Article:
Its technology can also be performed on locked Apple devices with simple or complex passcodes, and can also be used to recover deleted data, according to the company's website.

Acquisition Targets

Sun is looking for targets with expertise in unlocking data on personal computers, Mr Yamaguchi said. The company could issue and sell as many as 2 million new shares, about 10 per cent of existing shares, to raise funds within two years, he said.

The proceeds, about 1.8 billion yen at Tuesday's share price, would be used to build the company's forensics business as well as augmented reality and machine-to-machine communications, he said.

"We've had unexpected feedback," he said.

"Although we appreciate attention being paid to our company, we must focus on our business and make every effort to improve our services."

Sun has been building components for pinball-like game machines found in Japan's pachinko parlors since the 1970s, and moved on to developing personal computers, video games and more recently, iPhone mahjong apps.

In 2007, as sales slumped, Sun acquired Cellebrite for a reported US$17.5 million. It hadn't ventured into forensics at the time, and later expanded its customer base beyond mobile phone retailers to police and law enforcement authorities throughout the world, said Mr Yamaguchi.

Revenue from Sun's mobile data solutions division overtook pachinko parts in the fiscal year ended March 2014 and contributed 13.6 billion yen or 50 per cent of sales in the last fiscal year, according to data compiled by Bloomberg. The bulk of Sun's mobile data solutions business comes from Cellebrite, company spokesman Hidefumi Sugaya said March 31.

Cellebrite's website is full of kudos from police forces around the globe crediting its technology for facilitating investigations. On the Cellebrite website, the Providence, Rhode Island police department, for example, says the company helped it solve the 2014 gang-related murder of a 12-year-old girl and three other women at a graduation party.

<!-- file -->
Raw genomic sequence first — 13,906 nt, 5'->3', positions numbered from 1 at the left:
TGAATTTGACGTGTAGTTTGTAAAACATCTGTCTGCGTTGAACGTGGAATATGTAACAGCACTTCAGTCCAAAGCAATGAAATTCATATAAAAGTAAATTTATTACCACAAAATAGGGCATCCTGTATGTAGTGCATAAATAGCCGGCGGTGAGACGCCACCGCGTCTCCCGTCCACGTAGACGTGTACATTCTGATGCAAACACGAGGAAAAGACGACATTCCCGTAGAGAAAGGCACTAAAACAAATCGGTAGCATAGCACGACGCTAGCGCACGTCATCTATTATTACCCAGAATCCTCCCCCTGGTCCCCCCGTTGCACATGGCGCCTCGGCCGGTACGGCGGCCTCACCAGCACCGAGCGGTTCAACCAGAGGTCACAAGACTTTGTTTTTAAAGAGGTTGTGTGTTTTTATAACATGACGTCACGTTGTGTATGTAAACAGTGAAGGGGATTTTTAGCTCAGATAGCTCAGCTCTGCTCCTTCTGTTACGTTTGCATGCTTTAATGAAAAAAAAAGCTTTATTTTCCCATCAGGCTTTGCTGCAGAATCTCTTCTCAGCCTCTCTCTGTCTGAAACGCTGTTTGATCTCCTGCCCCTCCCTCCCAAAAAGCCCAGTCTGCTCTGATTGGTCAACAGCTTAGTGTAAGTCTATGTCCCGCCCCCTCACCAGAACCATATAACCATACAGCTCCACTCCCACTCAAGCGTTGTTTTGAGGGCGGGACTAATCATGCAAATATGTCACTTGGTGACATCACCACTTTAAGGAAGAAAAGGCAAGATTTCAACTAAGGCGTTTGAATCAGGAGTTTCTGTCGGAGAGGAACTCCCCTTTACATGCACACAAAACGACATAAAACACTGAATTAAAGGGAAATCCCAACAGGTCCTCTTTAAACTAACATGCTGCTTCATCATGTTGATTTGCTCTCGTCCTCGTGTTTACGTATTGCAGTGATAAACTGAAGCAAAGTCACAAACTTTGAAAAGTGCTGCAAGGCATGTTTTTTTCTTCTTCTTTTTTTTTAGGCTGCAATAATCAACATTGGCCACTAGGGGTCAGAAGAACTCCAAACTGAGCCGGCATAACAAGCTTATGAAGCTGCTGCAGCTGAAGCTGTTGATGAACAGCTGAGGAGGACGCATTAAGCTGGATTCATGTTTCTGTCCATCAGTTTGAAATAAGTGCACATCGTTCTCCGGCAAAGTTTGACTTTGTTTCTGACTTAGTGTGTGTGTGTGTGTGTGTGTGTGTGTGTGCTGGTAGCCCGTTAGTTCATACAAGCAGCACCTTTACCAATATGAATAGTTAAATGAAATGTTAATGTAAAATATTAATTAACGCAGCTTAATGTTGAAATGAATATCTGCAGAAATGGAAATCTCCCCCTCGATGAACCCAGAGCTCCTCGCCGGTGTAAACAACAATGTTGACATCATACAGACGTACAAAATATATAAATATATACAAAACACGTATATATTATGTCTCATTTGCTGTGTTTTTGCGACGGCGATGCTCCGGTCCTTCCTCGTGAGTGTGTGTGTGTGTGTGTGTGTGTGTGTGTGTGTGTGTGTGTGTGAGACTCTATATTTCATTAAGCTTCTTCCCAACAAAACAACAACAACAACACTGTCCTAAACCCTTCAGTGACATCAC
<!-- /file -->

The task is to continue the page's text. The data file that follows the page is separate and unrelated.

Transparency Market Research, a global market intelligence company, forecast in March that increasing terrorist attacks and crime will push the digital forensics market to 13 per cent annual growth to US$4.97 billion by 2021.

Cellebrite has emerged as a leading player in the security privacy industry, said Richard Overill, a senior lecturer in computer science at King's College in London who has studied the sector since 1992.

Mr Yamaguchi says the company commands a 55 per cent market share of the US forensics market.

"The general opinion is that Cellebrite's digital forensics products for mobile devices are leading edge state-of-the-art," said Mr Overill.

"They have put more effort, experience and expertise into studying the potentially exploitable vulnerabilities in these systems than other companies, and as a result have been able to produce superior products."

Sales in Sun's mobile data solution business is expected to expand 10 per cent to 20 per cent annually in the coming years, as demand for Cellebrite's devices and services are likely to increase, especially in China and India, Mr Yamaguchi said.

"We've been cutting weight of pachinko-related business while becoming increasingly reliant on Cellebrite," said Mr Yamaguchi.

"We want to keep improving our technology to provide better services and skills to make the world safe and peaceful."